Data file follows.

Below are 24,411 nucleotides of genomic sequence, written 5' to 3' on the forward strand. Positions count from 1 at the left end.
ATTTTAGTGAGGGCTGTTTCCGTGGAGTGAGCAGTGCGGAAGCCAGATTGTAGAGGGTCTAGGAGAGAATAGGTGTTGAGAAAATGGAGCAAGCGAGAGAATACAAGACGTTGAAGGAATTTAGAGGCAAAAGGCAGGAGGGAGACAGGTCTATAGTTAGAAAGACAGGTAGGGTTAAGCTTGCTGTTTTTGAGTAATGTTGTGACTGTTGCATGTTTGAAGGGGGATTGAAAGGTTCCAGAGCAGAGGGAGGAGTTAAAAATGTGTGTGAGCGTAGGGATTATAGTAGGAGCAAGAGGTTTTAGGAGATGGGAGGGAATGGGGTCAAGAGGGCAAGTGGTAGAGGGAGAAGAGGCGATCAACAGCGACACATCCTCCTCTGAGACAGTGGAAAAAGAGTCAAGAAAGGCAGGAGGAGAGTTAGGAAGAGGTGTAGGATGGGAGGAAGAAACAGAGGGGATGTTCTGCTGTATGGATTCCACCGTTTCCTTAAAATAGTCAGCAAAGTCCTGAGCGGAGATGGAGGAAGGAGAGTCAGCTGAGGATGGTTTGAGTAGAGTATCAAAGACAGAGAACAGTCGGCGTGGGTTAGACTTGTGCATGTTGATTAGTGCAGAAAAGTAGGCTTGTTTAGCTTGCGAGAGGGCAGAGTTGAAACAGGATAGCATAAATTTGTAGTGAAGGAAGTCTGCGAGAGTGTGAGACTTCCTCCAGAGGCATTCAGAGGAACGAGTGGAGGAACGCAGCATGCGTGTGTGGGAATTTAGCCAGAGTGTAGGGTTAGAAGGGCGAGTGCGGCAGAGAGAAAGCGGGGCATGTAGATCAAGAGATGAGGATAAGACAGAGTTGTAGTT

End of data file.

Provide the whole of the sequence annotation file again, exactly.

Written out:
Below are 24,411 nucleotides of genomic sequence, written 5' to 3' on the forward strand. Positions count from 1 at the left end.
ATTTTAGTGAGGGCTGTTTCCGTGGAGTGAGCAGTGCGGAAGCCAGATTGTAGAGGGTCTAGGAGAGAATAGGTGTTGAGAAAATGGAGCAAGCGAGAGAATACAAGACGTTGAAGGAATTTAGAGGCAAAAGGCAGGAGGGAGACAGGTCTATAGTTAGAAAGACAGGTAGGGTTAAGCTTGCTGTTTTTGAGTAATGTTGTGACTGTTGCATGTTTGAAGGGGGATTGAAAGGTTCCAGAGCAGAGGGAGGAGTTAAAAATGTGTGTGAGCGTAGGGATTATAGTAGGAGCAAGAGGTTTTAGGAGATGGGAGGGAATGGGGTCAAGAGGGCAAGTGGTAGAGGGAGAAGAGGCGATCAACAGCGACACATCCTCCTCTGAGACAGTGGAAAAAGAGTCAAGAAAGGCAGGAGGAGAGTTAGGAAGAGGTGTAGGATGGGAGGAAGAAACAGAGGGGATGTTCTGCTGTATGGATTCCACCGTTTCCTTAAAATAGTCAGCAAAGTCCTGAGCGGAGATGGAGGAAGGAGAGTCAGCTGAGGATGGTTTGAGTAGAGTATCAAAGACAGAGAACAGTCGGCGTGGGTTAGACTTGTGCATGTTGATTAGTGCAGAAAAGTAGGCTTGTTTAGCTTGCGAGAGGGCAGAGTTGAAACAGGATAGCATAAATTTGTAGTGAAGGAAGTCTGCGAGAGTGTGAGACTTCCTCCAGAGGCATTCAGAGGAACGAGTGGAGGAACGCAGCATGCGTGTGTGGGAATTTAGCCAGAGTGTAGGGTTAGAAGGGCGAGTGCGGCAGAGAGAAAGCGGGGCATGTAGATCAAGAGATGAGGATAAGACAGAGTTGTAGTT